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  • KEY STAGE

    2July

    2014

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    Key stage 2 science sampleSample questions, mark schemes and commentary for 2016 assessments

    Introduction to sample materialsThe new national curriculum will be assessed for the first time in the summer term 2016. This set of sample materials is being published to give teachers an indication of how the new curriculum will be assessed. The materials presented here primarily focus on new areas of the curriculum and how questions assessing those areas might appear.

    The examples in this document have not been through the rigorous development process that live tests go through. We will decide on final question formats once we have data from trialling the test materials. This means that some of the question types may not appear in the live tests. We will publish complete sample tests in 2015 that will reflect our findings and will be indicative of the final live tests.

    These materials have been reviewed by teachers and their comments have been taken into account.

    As the questions have not been trialled in schools, the mark schemes do not consider the full range of acceptable responses or include example pupil responses. They only give a basic indication of the types of response that would be credited.

    The questions in the English grammar, punctuation and spelling, mathematics and science tests will appear in order of difficulty, where possible. In English reading, the texts appear in order of difficulty. In these sample materials, the texts and questions are not necessarily in order of difficulty, nor do they reflect the range of question difficulties that will appear in the final tests.

    Test frameworks that illustrate the test model, content domain and performance descriptors for the 2016 national curriculum tests are on GOV.UK at www.gov.uk/sta. Please note that these sample materials are not designed to match the frameworks in terms of ratios of question/item type or coverage. They do not form complete tests as described by the test frameworks and are, therefore, not sample tests.

    We recommend that these materials are not used for assessment purposes.

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    Key features of the science tests In 2014, the science tests changed to a new science sampling model; the tests are administered in a sample of schools every two years. The sample is composed of 1,900 schools. Five pupils are randomly chosen from each of these schools to take part in the sample. Fifteen papers were produced to cover the whole key stage 2 science national curriculum. Each pupil chosen takes a combination of three papers. The time allowed for each paper is 25 minutes.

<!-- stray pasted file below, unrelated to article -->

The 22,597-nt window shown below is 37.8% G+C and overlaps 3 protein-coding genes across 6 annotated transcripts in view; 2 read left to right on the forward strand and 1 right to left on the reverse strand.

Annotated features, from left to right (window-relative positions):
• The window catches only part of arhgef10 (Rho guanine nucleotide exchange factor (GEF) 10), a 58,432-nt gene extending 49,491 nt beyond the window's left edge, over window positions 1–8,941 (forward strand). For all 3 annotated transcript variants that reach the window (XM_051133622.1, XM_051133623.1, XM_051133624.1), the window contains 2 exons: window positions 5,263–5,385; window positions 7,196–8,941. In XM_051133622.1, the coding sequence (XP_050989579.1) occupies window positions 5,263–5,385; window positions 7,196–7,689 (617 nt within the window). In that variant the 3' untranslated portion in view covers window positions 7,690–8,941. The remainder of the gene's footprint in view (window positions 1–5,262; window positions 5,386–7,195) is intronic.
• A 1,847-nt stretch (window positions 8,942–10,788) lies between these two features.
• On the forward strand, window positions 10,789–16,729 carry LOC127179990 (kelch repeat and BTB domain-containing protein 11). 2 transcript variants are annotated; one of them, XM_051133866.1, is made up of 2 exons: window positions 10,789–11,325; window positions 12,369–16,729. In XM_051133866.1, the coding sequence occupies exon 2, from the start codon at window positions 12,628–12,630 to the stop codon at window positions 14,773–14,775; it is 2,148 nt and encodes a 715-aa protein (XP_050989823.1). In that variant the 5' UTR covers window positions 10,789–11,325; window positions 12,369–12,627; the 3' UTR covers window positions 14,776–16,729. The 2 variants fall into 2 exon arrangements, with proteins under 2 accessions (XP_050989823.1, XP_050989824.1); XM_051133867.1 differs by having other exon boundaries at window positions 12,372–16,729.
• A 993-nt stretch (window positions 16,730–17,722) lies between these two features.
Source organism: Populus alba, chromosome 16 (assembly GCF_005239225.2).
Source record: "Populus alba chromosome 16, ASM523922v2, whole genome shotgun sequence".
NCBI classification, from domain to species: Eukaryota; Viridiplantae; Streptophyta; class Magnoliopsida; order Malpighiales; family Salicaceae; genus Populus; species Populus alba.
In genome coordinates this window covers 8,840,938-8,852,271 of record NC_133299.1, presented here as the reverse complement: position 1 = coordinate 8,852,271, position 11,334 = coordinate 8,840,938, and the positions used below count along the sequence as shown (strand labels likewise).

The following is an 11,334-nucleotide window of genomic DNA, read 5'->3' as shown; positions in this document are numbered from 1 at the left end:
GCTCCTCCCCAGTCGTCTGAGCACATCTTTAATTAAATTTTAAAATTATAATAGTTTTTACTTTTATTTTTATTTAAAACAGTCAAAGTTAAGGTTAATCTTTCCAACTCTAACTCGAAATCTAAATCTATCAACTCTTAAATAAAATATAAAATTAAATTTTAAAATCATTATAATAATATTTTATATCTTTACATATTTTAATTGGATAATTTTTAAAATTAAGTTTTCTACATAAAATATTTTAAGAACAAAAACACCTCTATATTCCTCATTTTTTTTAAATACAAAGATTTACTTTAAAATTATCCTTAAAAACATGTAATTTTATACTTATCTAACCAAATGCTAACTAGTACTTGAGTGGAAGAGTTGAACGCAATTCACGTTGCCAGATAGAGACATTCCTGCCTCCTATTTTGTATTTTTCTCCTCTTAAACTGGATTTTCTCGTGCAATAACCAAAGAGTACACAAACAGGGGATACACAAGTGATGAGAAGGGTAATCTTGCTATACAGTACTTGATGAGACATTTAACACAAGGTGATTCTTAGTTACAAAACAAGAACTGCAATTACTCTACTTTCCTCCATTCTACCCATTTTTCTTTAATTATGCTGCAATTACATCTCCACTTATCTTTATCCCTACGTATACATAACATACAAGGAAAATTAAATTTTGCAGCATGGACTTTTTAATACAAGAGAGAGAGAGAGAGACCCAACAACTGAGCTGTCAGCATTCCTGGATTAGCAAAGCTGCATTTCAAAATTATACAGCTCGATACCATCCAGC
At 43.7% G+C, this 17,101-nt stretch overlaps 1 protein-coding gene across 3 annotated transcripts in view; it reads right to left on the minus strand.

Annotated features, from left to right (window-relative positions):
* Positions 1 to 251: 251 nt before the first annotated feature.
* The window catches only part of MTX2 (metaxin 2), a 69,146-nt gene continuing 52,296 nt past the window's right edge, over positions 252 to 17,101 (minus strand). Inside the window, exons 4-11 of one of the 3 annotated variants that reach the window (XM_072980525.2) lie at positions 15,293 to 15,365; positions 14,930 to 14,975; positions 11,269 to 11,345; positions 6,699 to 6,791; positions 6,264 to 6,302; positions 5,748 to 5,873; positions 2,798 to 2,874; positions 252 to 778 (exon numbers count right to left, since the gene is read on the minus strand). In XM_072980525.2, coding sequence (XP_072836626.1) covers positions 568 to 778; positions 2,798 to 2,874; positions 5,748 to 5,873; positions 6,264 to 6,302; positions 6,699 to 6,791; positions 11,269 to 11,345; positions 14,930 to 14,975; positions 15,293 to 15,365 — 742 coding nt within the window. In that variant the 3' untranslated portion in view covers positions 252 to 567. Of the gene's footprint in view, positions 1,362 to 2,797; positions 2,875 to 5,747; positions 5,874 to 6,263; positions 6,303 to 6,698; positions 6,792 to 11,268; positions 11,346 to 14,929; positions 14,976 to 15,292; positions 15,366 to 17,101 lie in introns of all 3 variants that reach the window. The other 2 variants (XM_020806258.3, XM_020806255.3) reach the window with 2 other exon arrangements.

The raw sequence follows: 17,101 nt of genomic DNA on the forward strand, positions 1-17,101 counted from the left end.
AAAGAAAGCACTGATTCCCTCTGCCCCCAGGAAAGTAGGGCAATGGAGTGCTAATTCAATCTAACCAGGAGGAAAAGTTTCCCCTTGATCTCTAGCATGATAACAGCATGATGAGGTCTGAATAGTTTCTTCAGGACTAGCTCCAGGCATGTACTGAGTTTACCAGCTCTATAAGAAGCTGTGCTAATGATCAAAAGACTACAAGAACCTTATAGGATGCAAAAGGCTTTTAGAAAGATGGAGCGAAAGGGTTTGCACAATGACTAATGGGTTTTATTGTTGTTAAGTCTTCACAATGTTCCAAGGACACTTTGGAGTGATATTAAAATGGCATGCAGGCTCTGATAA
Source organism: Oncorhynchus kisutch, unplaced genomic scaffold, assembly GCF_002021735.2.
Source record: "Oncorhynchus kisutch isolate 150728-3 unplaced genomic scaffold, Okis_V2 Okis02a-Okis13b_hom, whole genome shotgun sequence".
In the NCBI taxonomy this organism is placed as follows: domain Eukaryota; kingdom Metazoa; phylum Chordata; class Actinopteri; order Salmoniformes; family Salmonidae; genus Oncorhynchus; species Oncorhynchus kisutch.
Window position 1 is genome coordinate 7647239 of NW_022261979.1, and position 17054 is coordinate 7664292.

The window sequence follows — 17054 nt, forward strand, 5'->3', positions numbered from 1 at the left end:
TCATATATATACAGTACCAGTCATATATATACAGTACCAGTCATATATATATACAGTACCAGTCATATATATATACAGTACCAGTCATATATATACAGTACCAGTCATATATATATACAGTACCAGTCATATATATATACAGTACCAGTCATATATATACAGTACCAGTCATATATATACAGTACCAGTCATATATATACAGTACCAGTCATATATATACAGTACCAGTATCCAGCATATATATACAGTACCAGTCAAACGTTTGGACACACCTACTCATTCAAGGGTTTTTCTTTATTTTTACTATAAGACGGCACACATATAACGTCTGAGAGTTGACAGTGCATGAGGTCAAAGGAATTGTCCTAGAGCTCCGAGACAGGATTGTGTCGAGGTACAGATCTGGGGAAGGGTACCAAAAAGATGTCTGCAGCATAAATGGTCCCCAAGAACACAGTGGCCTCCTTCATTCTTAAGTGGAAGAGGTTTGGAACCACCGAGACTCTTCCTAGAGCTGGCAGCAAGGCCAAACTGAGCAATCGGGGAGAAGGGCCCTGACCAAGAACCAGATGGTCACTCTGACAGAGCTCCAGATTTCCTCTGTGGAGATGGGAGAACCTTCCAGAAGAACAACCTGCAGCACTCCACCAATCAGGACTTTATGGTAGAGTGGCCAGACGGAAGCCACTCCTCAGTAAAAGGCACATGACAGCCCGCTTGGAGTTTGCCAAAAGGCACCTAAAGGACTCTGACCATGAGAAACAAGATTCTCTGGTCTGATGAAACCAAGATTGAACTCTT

The tests will continue to follow the 2014 format, however, from 2016 the tests will assess the new curriculum as defined by the content domain outlined in the test framework. Where there are common questions between 2014 and 2016, the questions will assess areas common to both curricula. A small number of questions from the 2014 science sampling tests will be published in early 2015.

    Questions will be attributed to the content domain described in the key stage 2 science sampling test framework. In science, a question consists of a context and a number of sub-questions, called items. The question and items are usually laid out over a two page spread.

    By including items with varying cognitive demand within a question, according to the framework, the tests can be constructed at appropriate levels of difficulty. Overall, the questions will ramp in difficulty throughout each paper.

    Working scientifically will be assessed within the context of the topic areas of the programme of study. There will be a slightly greater emphasis on knowledge and understanding over scientific skills and processes described within working scientifically than there has been previously. The papers are designed to assess topics within either a biology, chemistry or physics context. Pupils will take one paper in each of these core areas. An equal number of marks are attributed to each of these core areas across the suite of 15 papers.

  • 1 Health and digestion

    1 mark

    B4d

    1 mark

    B4d

    a

    b

    Josh is finding out about the digestive system. Tick ONE box to show why we need a digestive system. Tick one.

    To control how the body moves.

    To break down food for the body to absorb.

    To give support to the body.

    To transport blood around the body.

    Josh has some cards labelled with parts of the digestive system.

    Write 1 to 5 to show the correct path through the parts of the digestive system. The first one has been done for you.

    mouth

    1

    small intestine